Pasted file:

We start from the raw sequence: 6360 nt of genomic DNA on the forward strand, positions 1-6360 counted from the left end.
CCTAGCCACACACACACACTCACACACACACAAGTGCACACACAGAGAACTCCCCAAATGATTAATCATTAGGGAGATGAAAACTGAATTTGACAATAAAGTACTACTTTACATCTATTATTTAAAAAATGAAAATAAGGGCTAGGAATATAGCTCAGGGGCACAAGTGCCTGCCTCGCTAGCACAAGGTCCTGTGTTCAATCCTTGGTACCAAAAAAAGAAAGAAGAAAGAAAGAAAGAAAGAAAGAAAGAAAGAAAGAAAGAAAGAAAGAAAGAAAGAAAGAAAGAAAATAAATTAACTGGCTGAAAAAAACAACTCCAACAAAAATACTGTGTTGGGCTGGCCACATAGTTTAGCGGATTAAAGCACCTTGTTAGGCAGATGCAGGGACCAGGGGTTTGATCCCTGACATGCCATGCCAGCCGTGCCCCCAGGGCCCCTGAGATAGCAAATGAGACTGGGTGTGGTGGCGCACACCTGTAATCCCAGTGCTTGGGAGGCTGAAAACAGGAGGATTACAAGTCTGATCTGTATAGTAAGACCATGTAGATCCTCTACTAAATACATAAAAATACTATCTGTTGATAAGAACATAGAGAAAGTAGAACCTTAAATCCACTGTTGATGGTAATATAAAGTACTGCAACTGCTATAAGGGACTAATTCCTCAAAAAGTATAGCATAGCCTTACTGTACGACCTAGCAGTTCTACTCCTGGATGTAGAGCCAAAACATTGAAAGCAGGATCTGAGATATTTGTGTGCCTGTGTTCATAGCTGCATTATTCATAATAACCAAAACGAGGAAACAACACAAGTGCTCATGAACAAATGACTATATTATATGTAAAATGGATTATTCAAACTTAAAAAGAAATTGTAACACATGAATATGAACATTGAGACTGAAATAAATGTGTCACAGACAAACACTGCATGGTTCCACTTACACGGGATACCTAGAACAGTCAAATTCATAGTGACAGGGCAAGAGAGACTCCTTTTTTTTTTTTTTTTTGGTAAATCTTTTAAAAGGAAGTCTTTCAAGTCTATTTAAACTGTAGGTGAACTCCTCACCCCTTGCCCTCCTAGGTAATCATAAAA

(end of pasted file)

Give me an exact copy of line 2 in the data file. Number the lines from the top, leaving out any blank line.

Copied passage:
CCTAGCCACACACACACACTCACACACACACAAGTGCACACACAGAGAACTCCCCAAATGATTAATCATTAGGGAGATGAAAACTGAATTTGACAATAAAGTACTACTTTACATCTATTATTTAAAAAATGAAAATAAGGGCTAGGAATATAGCTCAGGGGCACAAGTGCCTGCCTCGCTAGCACAAGGTCCTGTGTTCAATCCTTGGTACCAAAAAAAGAAAGAAGAAAGAAAGAAAGAAAGAAAGAAAGAAAGAAAGAAAGAAAGAAAGAAAGAAAGAAAGAAAGAAAATAAATTAACTGGCTGAAAAAAACAACTCCAACAAAAATACTGTGTTGGGCTGGCCACATAGTTTAGCGGATTAAAGCACCTTGTTAGGCAGATGCAGGGACCAGGGGTTTGATCCCTGACATGCCATGCCAGCCGTGCCCCCAGGGCCCCTGAGATAGCAAATGAGACTGGGTGTGGTGGCGCACACCTGTAATCCCAGTGCTTGGGAGGCTGAAAACAGGAGGATTACAAGTCTGATCTGTATAGTAAGACCATGTAGATCCTCTACTAAATACATAAAAATACTATCTGTTGATAAGAACATAGAGAAAGTAGAACCTTAAATCCACTGTTGATGGTAATATAAAGTACTGCAACTGCTATAAGGGACTAATTCCTCAAAAAGTATAGCATAGCCTTACTGTACGACCTAGCAGTTCTACTCCTGGATGTAGAGCCAAAACATTGAAAGCAGGATCTGAGATATTTGTGTGCCTGTGTTCATAGCTGCATTATTCATAATAACCAAAACGAGGAAACAACACAAGTGCTCATGAACAAATGACTATATTATATGTAAAATGGATTATTCAAACTTAAAAAGAAATTGTAACACATGAATATGAACATTGAGACTGAAATAAATGTGTCACAGACAAACACTGCATGGTTCCACTTACACGGGATACCTAGAACAGTCAAATTCATAGTGACAGGGCAAGAGAGACTCCTTTTTTTTTTTTTTTTTGGTAAATCTTTTAAAAGGAAGTCTTTCAAGTCTATTTAAACTGTAGGTGAACTCCTCACCCCTTGCCCTCCTAGGTAATCATAAAA